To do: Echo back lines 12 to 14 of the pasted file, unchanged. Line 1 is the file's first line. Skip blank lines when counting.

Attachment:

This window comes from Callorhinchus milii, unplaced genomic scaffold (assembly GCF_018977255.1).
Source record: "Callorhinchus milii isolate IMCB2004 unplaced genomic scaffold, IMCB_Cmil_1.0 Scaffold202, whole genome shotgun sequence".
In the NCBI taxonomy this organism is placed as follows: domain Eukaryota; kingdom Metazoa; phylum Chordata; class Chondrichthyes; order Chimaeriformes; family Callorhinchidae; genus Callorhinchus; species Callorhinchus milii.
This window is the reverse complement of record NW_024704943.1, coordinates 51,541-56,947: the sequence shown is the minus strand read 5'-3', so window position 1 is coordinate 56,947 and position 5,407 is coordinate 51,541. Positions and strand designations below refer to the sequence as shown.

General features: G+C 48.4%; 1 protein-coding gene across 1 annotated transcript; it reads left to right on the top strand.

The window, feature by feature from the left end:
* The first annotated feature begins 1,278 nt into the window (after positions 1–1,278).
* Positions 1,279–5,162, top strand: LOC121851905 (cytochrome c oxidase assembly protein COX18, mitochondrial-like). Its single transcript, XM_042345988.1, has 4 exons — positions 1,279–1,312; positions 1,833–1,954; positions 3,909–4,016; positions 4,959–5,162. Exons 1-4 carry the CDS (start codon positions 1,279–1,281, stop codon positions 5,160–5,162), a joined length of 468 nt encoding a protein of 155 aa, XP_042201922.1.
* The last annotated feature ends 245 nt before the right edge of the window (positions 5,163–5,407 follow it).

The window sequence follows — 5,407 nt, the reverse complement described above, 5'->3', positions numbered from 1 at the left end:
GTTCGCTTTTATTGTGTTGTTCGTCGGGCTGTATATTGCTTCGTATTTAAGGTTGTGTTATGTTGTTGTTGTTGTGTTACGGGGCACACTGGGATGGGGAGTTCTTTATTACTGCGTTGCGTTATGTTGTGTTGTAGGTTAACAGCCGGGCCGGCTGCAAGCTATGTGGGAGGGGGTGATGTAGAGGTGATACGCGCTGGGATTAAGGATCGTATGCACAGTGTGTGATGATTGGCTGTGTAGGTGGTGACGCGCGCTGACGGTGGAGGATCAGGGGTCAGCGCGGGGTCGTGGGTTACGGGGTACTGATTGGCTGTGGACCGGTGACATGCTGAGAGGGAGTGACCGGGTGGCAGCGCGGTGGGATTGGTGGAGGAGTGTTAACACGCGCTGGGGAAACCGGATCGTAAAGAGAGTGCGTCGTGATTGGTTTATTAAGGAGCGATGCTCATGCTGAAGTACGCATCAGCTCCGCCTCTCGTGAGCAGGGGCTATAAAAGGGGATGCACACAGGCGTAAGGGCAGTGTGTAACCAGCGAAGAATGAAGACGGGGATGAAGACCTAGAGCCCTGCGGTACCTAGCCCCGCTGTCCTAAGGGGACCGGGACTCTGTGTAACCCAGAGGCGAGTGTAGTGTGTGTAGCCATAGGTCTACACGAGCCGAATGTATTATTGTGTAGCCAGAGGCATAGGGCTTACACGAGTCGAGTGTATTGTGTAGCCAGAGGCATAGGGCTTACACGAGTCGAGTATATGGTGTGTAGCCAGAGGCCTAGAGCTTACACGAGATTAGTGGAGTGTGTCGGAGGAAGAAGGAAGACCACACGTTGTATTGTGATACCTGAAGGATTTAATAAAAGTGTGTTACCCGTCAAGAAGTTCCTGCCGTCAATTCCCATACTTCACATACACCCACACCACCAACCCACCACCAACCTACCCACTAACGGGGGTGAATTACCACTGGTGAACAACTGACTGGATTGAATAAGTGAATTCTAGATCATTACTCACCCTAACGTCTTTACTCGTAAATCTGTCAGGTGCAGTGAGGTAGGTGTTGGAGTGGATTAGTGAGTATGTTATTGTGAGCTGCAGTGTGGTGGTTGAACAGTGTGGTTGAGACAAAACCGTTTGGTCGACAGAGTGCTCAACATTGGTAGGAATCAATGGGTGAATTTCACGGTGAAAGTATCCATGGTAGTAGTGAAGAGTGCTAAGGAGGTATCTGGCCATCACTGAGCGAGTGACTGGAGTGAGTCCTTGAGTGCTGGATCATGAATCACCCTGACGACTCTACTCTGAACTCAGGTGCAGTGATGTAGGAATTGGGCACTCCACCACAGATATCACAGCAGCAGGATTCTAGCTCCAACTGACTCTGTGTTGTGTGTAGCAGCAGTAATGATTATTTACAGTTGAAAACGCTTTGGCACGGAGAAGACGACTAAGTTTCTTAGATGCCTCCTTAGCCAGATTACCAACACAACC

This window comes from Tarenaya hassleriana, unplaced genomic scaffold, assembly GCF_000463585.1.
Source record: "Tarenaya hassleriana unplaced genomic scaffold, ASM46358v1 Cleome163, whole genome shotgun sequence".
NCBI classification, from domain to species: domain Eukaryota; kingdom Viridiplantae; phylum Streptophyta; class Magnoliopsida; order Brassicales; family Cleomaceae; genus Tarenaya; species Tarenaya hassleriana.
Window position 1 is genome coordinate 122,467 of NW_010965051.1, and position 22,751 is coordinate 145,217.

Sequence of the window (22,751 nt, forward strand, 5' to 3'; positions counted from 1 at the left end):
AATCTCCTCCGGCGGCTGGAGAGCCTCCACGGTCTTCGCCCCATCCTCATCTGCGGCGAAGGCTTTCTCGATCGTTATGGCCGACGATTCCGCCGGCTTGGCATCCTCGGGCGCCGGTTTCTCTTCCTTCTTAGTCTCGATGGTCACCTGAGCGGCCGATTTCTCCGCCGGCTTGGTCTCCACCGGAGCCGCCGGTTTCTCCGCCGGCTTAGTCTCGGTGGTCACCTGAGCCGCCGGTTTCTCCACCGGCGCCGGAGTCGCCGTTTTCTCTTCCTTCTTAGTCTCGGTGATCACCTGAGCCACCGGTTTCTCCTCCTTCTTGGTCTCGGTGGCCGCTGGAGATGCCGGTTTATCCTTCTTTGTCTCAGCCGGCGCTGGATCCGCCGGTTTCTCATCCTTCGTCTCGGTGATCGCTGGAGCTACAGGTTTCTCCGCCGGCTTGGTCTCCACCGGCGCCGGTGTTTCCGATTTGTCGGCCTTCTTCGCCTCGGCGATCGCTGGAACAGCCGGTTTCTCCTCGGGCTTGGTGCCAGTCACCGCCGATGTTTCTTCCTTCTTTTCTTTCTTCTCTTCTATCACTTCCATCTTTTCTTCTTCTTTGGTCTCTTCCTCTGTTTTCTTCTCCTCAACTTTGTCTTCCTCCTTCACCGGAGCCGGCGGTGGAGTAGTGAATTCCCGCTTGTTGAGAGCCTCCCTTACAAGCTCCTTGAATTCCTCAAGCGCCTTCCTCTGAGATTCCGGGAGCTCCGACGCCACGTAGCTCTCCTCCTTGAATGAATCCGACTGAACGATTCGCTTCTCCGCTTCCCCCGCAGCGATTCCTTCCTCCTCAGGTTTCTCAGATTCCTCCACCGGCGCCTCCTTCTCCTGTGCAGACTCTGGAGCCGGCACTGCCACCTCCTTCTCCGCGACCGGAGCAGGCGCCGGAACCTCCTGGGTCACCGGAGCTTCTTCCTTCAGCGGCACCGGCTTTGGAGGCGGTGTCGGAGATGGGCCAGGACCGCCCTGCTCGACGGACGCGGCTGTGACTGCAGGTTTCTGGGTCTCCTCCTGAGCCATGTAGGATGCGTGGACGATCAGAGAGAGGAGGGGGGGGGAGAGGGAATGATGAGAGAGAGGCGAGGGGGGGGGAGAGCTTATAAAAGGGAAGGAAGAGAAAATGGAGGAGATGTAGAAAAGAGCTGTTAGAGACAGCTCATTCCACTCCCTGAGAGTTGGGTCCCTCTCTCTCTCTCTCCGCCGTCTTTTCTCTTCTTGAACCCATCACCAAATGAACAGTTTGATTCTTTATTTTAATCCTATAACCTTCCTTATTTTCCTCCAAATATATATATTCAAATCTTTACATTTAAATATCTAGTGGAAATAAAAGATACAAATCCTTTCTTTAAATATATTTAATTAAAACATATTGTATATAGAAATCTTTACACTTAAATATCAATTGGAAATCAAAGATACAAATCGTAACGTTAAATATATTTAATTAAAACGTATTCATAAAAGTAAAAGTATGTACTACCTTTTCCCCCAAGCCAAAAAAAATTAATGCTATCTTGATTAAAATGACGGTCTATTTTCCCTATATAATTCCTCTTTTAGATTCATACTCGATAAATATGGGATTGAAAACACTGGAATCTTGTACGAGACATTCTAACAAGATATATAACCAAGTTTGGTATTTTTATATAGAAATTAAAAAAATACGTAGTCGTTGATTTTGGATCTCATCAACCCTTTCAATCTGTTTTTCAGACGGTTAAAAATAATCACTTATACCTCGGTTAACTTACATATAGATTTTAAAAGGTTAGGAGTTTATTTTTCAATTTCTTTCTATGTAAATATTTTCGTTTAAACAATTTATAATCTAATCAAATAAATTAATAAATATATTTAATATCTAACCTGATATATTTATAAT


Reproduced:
This window comes from Tarenaya hassleriana, unplaced genomic scaffold, assembly GCF_000463585.1.
Source record: "Tarenaya hassleriana unplaced genomic scaffold, ASM46358v1 Cleome163, whole genome shotgun sequence".
NCBI classification, from domain to species: domain Eukaryota; kingdom Viridiplantae; phylum Streptophyta; class Magnoliopsida; order Brassicales; family Cleomaceae; genus Tarenaya; species Tarenaya hassleriana.